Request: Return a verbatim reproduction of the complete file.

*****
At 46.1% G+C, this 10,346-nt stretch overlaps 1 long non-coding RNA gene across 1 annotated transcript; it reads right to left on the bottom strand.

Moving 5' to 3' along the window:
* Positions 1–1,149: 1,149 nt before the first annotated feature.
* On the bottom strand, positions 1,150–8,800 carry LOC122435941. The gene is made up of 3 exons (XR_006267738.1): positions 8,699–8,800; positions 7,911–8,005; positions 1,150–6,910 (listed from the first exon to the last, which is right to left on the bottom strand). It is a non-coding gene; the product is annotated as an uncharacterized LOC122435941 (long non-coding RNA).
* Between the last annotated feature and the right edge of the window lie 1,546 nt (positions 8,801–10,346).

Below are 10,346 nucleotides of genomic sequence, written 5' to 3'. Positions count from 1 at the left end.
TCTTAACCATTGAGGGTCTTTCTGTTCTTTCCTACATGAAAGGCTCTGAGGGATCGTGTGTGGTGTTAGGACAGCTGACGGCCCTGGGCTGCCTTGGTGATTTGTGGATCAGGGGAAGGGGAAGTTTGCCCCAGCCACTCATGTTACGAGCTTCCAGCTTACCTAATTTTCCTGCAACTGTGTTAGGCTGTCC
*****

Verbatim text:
At 46.1% G+C, this 10,346-nt stretch overlaps 1 long non-coding RNA gene across 1 annotated transcript; it reads right to left on the bottom strand.

Moving 5' to 3' along the window:
* Positions 1–1,149: 1,149 nt before the first annotated feature.
* On the bottom strand, positions 1,150–8,800 carry LOC122435941. The gene is made up of 3 exons (XR_006267738.1): positions 8,699–8,800; positions 7,911–8,005; positions 1,150–6,910 (listed from the first exon to the last, which is right to left on the bottom strand). It is a non-coding gene; the product is annotated as an uncharacterized LOC122435941 (long non-coding RNA).
* Between the last annotated feature and the right edge of the window lie 1,546 nt (positions 8,801–10,346).

Below are 10,346 nucleotides of genomic sequence, written 5' to 3'. Positions count from 1 at the left end.
TCTTAACCATTGAGGGTCTTTCTGTTCTTTCCTACATGAAAGGCTCTGAGGGATCGTGTGTGGTGTTAGGACAGCTGACGGCCCTGGGCTGCCTTGGTGATTTGTGGATCAGGGGAAGGGGAAGTTTGCCCCAGCCACTCATGTTACGAGCTTCCAGCTTACCTAATTTTCCTGCAACTGTGTTAGGCTGTCC